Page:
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Mexico Climate Politics Heat Up

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History has not been kind to the indigenous Raramuri people of the northern Mexican state of Chihuahua. Pushed to remote mountains of a harsh land by Spanish and mestizo colonists, the Raramuri managed to hang on to their culture while eking out an existence based on rain-fed farming and small herd grazing. In recent decades their lands have been invaded again, this time by cattlemen, loggers, miners, dope growers, tourism developers, and soldiers.

According to Mexican analyst and farm activist Victor Quintana, the United Nations named six municipalities with a large Raramuri presence as among the 10 least-developed indigenous municipalities in Mexico in 2005.

Ironically, Quintana wrote in a recent column, the Raramuri suffer water shortages and malnutrition while from their Sierra Tarahumara springs the headwaters of rivers that nourish commercial, export-oriented agriculture in the "fertile valleys" below.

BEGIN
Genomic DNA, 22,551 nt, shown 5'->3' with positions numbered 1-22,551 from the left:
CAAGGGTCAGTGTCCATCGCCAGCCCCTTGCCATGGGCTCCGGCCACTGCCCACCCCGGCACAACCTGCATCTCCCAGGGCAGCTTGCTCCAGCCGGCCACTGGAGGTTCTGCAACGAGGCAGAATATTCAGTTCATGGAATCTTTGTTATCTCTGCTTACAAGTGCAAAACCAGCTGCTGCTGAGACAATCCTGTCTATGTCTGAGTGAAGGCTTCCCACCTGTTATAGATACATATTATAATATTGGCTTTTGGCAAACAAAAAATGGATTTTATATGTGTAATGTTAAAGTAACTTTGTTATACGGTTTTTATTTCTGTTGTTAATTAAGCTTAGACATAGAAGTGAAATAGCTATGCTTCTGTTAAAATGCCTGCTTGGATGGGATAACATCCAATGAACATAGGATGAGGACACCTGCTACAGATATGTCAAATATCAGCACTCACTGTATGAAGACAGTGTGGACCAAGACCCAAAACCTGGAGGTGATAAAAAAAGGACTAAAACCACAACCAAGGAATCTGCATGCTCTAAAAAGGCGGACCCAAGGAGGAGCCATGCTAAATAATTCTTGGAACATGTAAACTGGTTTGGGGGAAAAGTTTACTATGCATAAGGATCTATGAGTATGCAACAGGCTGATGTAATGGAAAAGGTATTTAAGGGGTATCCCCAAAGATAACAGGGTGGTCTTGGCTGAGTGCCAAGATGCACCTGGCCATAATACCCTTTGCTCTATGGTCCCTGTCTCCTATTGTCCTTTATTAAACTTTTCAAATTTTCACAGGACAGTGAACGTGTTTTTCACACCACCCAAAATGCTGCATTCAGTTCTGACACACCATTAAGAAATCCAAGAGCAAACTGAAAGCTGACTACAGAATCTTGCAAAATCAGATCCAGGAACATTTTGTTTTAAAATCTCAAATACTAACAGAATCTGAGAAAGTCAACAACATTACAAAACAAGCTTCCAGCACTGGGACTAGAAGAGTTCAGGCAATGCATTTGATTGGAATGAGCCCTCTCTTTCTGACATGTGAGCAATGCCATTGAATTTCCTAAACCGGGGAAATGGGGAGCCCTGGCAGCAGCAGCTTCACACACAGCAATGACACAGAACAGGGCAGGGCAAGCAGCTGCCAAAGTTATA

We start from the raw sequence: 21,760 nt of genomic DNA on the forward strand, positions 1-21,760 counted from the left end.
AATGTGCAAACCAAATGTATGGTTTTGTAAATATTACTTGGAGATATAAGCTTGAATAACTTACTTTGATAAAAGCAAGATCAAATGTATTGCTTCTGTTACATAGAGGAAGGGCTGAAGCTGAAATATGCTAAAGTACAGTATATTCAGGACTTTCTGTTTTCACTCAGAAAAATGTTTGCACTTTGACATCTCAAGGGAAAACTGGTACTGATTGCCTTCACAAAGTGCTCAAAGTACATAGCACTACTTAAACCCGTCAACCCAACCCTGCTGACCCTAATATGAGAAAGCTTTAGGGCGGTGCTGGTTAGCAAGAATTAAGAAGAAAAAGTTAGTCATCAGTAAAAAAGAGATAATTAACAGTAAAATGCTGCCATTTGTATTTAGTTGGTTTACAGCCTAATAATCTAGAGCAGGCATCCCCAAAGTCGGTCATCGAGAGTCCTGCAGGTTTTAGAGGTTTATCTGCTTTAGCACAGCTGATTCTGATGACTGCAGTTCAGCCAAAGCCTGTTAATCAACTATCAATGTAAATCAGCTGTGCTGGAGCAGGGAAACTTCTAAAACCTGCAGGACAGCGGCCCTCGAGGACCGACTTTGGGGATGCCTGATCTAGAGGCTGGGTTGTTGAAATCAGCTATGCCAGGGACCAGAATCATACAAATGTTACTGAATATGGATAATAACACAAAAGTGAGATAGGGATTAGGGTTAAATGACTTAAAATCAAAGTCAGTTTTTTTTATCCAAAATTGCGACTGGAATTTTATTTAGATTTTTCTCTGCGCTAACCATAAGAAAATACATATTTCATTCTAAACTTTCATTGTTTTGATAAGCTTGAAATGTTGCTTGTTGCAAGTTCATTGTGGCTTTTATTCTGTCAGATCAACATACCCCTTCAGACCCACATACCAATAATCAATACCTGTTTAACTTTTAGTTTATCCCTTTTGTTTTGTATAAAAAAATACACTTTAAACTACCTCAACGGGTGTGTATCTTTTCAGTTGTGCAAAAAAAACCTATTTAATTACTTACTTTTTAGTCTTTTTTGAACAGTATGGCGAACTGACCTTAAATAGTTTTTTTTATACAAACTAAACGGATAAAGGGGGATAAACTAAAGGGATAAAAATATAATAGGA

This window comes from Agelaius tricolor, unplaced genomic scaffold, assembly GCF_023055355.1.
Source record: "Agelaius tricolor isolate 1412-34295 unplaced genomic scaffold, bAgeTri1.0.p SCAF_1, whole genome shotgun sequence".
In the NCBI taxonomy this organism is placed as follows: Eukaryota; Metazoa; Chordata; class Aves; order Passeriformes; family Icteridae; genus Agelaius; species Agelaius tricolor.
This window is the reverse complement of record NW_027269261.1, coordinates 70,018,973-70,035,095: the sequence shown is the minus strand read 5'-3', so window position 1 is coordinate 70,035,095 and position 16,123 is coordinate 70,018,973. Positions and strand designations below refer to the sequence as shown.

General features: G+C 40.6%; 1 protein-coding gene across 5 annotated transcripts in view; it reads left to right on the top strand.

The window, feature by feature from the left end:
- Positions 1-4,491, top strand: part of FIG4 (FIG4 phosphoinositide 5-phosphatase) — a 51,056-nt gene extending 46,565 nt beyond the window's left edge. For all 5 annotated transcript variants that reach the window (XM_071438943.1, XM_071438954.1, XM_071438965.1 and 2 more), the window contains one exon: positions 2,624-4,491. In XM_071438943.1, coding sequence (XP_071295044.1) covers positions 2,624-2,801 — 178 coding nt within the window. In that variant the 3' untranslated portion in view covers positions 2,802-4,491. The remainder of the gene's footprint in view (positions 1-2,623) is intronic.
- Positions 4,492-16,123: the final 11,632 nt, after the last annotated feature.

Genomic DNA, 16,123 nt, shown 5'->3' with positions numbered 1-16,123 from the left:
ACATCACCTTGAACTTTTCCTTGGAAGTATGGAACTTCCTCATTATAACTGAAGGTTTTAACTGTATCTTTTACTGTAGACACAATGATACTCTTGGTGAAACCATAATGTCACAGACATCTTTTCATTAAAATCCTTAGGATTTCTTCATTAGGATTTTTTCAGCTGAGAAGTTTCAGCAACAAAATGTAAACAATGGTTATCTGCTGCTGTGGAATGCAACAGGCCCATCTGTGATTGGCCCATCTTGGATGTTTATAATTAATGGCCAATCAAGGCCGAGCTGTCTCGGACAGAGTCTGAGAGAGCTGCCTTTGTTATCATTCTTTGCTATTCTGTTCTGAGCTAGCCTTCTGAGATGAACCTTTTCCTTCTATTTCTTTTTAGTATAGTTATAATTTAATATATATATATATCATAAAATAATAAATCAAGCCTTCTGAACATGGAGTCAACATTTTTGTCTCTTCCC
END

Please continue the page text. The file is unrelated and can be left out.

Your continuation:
"Richness and prosperity on the lower river: misery where the water is born," Quintana wrote. "And the rich Sinaloan, Sonoran, Baja Californian and Chihuahuan growers don`t pay a single cent for environmental services to the indigenous people of the Chihuahua mountains."

In another metaphoric twist to the Raramuri crisis, Chihuahua state officials are considering slaughtering thousands of wild pigs that regularly cross the border from Texas and devour what little cover is left on a rain-starved land. The meat, which one state official insisted was "tasty" and low in fat content, would then be shipped to hungry indigenous communities in the mountains. 


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